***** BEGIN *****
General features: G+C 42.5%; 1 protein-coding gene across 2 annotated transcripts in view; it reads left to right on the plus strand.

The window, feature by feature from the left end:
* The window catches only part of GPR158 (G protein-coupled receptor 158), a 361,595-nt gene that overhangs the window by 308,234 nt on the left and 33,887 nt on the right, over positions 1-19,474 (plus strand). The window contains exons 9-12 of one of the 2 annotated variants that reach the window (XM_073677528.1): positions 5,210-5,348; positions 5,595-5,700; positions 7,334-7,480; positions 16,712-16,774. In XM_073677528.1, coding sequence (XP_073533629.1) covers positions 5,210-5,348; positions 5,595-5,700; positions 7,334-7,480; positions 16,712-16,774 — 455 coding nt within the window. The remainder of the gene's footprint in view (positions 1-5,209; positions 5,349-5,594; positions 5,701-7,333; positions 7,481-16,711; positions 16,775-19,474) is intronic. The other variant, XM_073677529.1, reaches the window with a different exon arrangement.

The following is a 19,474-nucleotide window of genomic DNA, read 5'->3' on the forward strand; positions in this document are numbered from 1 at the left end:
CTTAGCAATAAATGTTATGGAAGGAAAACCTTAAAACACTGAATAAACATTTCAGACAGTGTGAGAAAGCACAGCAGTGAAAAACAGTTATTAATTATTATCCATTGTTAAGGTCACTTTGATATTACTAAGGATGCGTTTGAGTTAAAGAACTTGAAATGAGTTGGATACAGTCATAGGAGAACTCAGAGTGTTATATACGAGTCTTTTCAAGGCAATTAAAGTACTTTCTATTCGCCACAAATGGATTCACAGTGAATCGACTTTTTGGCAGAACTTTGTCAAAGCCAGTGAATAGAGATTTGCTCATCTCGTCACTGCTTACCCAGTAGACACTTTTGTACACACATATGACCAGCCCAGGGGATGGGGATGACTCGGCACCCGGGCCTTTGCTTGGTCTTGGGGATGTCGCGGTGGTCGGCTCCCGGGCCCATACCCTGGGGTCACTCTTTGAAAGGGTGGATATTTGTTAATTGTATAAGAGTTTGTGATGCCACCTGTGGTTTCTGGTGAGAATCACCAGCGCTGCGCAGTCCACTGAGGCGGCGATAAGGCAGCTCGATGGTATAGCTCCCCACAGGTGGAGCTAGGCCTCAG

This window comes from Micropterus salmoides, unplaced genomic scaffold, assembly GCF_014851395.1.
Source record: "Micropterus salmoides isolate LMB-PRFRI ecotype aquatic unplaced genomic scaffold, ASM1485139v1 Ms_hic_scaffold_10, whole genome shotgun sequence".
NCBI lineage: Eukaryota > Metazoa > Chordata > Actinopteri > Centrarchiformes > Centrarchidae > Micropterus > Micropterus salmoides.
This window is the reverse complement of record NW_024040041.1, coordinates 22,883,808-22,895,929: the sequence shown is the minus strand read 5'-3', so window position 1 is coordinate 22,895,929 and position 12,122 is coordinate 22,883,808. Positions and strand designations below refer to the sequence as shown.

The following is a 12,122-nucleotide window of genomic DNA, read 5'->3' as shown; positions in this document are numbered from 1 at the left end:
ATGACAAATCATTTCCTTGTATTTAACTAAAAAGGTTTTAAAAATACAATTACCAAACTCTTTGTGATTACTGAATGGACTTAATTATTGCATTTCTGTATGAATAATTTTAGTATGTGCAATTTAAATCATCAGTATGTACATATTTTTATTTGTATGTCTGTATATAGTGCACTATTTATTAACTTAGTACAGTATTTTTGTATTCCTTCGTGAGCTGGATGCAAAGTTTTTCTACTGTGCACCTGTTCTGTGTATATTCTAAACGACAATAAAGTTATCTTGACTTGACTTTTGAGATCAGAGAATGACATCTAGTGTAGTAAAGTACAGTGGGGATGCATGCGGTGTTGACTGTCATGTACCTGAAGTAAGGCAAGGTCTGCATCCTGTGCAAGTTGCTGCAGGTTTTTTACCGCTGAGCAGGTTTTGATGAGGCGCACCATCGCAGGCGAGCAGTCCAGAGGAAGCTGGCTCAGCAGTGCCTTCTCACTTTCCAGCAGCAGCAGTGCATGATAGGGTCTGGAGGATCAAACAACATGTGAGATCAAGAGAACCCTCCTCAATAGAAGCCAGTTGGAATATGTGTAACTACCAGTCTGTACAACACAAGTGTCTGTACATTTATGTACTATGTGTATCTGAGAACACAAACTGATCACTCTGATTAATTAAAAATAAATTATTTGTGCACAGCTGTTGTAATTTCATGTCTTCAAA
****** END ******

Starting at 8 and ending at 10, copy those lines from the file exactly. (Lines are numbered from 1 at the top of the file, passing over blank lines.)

NCBI lineage: Eukaryota > Metazoa > Chordata > Actinopteri > Centrarchiformes > Centrarchidae > Micropterus > Micropterus salmoides.
This window is the reverse complement of record NW_024040041.1, coordinates 22,883,808-22,895,929: the sequence shown is the minus strand read 5'-3', so window position 1 is coordinate 22,895,929 and position 12,122 is coordinate 22,883,808. Positions and strand designations below refer to the sequence as shown.

The following is a 12,122-nucleotide window of genomic DNA, read 5'->3' as shown; positions in this document are numbered from 1 at the left end: